The Tucson City Council has chosen a three-year phase-in plan to pay off its growing public safety pension costs.
Tuesday’s decision to cover an $18 million pension obligation in three annual installments of between $6 million and $7 million, rather than in one year, will give the city budget flexibility for the coming year.
But interest on the deferred payments will be tacked on to the city’s future pension obligation, ultimately costing taxpayers an extra $24 million over the next 20 years.
An $18 million commitment from the city was required because the police and fire pension funds were underfunded, due to asset losses during the recession, an Arizona Supreme Court ruling that voided a state pension reform bill and increasing retiree payouts.
The state, which manages the pension fund, gave local governments a choice of bringing funding levels up through a single contribution increase, or to do it over three years. Unlike Tucson, Pima County and Oro Valley opted for the one-year plan.
The phased-in contribution, along with the city’s current obligations, bring [Tucson’s] total public safety pension contributions to $51.3 million for the year.
The state-run Public Safety Retirement System contribution rates already have “increased significantly” and will “increase dramatically” next fiscal year due to losses during the recession and recent court rulings, Interim City Manager Martha Durkin said in a memo to the council.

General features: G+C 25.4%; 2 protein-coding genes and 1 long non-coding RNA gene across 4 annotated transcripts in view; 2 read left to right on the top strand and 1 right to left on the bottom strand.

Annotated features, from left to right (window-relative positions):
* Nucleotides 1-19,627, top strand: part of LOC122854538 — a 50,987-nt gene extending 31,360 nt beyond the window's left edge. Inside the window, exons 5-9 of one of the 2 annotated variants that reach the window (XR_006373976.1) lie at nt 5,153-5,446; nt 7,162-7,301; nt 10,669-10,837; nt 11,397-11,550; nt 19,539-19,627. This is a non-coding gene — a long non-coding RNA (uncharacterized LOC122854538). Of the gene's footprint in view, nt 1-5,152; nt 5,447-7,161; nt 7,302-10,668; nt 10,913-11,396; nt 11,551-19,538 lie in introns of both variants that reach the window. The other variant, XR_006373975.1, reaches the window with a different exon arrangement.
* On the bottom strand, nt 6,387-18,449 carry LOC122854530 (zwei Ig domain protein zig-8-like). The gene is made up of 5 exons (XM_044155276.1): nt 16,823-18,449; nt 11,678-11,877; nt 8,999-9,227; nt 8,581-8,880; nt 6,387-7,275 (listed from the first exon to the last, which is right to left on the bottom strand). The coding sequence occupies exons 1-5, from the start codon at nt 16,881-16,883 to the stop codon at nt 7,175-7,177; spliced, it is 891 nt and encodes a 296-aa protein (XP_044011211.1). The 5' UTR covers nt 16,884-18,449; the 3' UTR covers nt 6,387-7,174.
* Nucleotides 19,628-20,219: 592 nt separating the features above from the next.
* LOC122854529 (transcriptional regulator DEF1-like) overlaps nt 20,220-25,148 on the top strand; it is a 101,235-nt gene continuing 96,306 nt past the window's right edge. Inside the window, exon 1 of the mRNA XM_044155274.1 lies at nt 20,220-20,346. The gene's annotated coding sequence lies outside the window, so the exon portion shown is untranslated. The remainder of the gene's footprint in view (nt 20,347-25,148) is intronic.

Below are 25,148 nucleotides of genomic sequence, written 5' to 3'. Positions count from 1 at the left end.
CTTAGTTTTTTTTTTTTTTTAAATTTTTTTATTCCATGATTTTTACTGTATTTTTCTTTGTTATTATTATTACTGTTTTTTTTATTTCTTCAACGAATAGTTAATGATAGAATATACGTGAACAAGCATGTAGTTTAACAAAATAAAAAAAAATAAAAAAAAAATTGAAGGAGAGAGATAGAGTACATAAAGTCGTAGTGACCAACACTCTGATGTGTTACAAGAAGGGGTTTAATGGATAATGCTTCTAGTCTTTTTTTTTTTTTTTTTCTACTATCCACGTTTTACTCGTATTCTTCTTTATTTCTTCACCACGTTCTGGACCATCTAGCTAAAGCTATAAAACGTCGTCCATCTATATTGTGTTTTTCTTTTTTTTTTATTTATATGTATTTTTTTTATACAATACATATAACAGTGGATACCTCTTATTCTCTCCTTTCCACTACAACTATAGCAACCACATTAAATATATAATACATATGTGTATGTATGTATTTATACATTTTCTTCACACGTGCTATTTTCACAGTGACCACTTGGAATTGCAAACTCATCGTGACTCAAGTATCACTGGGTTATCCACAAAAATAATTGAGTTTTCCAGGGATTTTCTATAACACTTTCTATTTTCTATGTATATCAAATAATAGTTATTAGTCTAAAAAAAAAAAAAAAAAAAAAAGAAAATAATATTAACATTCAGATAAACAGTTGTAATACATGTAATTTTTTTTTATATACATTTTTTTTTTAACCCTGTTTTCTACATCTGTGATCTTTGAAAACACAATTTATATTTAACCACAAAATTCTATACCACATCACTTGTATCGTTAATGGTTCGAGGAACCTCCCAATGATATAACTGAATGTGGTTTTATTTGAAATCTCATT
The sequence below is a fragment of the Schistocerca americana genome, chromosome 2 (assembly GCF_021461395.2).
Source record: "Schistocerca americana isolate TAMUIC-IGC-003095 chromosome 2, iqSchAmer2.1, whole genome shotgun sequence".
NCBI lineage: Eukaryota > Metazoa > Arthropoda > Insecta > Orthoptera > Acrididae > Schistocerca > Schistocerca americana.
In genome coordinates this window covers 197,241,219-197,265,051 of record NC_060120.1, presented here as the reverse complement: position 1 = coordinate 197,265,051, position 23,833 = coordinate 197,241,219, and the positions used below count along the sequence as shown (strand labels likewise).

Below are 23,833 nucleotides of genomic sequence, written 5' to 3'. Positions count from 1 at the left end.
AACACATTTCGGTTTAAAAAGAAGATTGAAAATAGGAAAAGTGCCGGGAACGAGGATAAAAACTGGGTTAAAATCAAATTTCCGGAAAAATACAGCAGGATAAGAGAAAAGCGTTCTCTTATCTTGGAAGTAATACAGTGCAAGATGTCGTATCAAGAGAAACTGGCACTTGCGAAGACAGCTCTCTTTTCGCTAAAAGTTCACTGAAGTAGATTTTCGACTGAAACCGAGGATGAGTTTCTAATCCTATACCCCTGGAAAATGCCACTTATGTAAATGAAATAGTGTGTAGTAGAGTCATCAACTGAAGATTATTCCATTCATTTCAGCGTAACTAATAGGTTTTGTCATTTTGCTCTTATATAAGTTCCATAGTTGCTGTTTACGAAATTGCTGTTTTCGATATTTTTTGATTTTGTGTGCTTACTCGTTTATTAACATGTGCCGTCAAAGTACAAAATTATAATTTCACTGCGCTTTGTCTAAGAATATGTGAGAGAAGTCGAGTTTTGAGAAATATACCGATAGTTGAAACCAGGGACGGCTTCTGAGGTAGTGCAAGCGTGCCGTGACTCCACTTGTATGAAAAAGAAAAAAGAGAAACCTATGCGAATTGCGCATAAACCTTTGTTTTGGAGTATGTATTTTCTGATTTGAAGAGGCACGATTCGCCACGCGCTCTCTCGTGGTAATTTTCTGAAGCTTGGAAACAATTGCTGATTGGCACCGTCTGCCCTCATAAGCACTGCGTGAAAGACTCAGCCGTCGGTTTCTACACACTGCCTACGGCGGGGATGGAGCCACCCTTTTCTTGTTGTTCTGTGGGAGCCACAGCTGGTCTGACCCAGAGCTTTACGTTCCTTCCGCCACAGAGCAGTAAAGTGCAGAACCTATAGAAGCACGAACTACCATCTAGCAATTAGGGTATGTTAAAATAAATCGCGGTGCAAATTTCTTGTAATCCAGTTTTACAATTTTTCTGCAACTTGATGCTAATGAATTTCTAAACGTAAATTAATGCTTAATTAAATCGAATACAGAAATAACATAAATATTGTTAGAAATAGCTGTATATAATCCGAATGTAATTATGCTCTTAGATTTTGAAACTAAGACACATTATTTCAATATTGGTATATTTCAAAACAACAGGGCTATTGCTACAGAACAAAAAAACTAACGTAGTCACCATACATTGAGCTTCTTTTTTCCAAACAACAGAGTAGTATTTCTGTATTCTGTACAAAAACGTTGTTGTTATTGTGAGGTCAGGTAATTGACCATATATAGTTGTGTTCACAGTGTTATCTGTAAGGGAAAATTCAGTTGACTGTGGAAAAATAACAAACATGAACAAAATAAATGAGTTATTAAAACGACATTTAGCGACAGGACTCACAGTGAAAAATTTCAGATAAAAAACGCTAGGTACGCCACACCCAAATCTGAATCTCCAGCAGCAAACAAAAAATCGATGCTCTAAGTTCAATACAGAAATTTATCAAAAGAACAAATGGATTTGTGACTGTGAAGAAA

The three-year phase-in “gives us more financial flexibility so that we’re not taking funds from other needed services in this community to pay the pension,” said Budget Director Joyce Garland. “In the long run, it will cost us a little bit more.”
“This really makes us move forward with the obligation for the pension for the public safety folks, and I think that’s a good priority,” said Councilwoman Shirley Scott. She warned it also means some other budget requests won’t get funded “because this will take the lion’s share of what might be available in the general fund.”
The city plans to pay for next fiscal year’s $51.3 million in contributions — a $6.7 million increase over this year’s payments — from the rainy-day fund and from a police fund that collects impound fees.
For each of the following two years, the city will have to figure out how to come up with another $6-$7 million to cover the next phase of the increase and additional money to rebuild the rainy-day fund.
The city is working on the sale of some land, which could bring in $5 million to be applied to the pension fund. That would be like making an extra payment and would help bring costs down. Additional details about the sale were not immediately available.